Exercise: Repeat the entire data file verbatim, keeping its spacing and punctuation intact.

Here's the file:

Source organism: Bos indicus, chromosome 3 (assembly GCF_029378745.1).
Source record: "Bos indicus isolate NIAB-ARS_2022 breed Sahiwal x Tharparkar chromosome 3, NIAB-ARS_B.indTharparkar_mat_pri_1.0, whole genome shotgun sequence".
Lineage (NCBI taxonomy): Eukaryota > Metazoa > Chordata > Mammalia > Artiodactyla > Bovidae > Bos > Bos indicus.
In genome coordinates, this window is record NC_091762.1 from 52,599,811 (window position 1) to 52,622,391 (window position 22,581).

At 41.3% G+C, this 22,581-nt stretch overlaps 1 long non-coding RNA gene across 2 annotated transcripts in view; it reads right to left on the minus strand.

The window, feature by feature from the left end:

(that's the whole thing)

Source organism: Bos indicus, chromosome 3 (assembly GCF_029378745.1).
Source record: "Bos indicus isolate NIAB-ARS_2022 breed Sahiwal x Tharparkar chromosome 3, NIAB-ARS_B.indTharparkar_mat_pri_1.0, whole genome shotgun sequence".
Lineage (NCBI taxonomy): Eukaryota > Metazoa > Chordata > Mammalia > Artiodactyla > Bovidae > Bos > Bos indicus.
In genome coordinates, this window is record NC_091762.1 from 52,599,811 (window position 1) to 52,622,391 (window position 22,581).

At 41.3% G+C, this 22,581-nt stretch overlaps 1 long non-coding RNA gene across 2 annotated transcripts in view; it reads right to left on the minus strand.

The window, feature by feature from the left end: